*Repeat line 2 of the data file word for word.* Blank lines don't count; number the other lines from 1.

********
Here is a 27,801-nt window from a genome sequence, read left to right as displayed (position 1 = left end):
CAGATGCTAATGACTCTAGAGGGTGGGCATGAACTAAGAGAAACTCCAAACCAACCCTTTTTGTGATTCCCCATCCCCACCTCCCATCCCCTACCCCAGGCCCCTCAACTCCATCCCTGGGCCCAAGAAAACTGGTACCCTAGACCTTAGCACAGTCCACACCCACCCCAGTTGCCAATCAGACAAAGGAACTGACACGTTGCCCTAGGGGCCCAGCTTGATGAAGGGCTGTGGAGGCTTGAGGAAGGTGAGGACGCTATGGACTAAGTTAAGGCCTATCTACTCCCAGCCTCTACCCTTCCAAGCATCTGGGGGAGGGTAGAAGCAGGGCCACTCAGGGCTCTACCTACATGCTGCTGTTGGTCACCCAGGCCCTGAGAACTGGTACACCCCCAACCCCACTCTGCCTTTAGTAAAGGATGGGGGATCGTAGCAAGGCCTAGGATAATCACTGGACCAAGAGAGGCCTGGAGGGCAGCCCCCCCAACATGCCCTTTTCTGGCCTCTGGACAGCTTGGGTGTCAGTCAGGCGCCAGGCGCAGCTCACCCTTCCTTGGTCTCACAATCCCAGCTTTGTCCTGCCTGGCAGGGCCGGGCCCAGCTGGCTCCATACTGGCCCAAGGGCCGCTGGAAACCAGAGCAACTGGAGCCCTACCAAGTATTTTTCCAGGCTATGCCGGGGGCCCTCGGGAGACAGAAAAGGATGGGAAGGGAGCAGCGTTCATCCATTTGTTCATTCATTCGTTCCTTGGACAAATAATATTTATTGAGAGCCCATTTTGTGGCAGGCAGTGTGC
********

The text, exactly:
CAGATGCTAATGACTCTAGAGGGTGGGCATGAACTAAGAGAAACTCCAAACCAACCCTTTTTGTGATTCCCCATCCCCACCTCCCATCCCCTACCCCAGGCCCCTCAACTCCATCCCTGGGCCCAAGAAAACTGGTACCCTAGACCTTAGCACAGTCCACACCCACCCCAGTTGCCAATCAGACAAAGGAACTGACACGTTGCCCTAGGGGCCCAGCTTGATGAAGGGCTGTGGAGGCTTGAGGAAGGTGAGGACGCTATGGACTAAGTTAAGGCCTATCTACTCCCAGCCTCTACCCTTCCAAGCATCTGGGGGAGGGTAGAAGCAGGGCCACTCAGGGCTCTACCTACATGCTGCTGTTGGTCACCCAGGCCCTGAGAACTGGTACACCCCCAACCCCACTCTGCCTTTAGTAAAGGATGGGGGATCGTAGCAAGGCCTAGGATAATCACTGGACCAAGAGAGGCCTGGAGGGCAGCCCCCCCAACATGCCCTTTTCTGGCCTCTGGACAGCTTGGGTGTCAGTCAGGCGCCAGGCGCAGCTCACCCTTCCTTGGTCTCACAATCCCAGCTTTGTCCTGCCTGGCAGGGCCGGGCCCAGCTGGCTCCATACTGGCCCAAGGGCCGCTGGAAACCAGAGCAACTGGAGCCCTACCAAGTATTTTTCCAGGCTATGCCGGGGGCCCTCGGGAGACAGAAAAGGATGGGAAGGGAGCAGCGTTCATCCATTTGTTCATTCATTCGTTCCTTGGACAAATAATATTTATTGAGAGCCCATTTTGTGGCAGGCAGTGTGC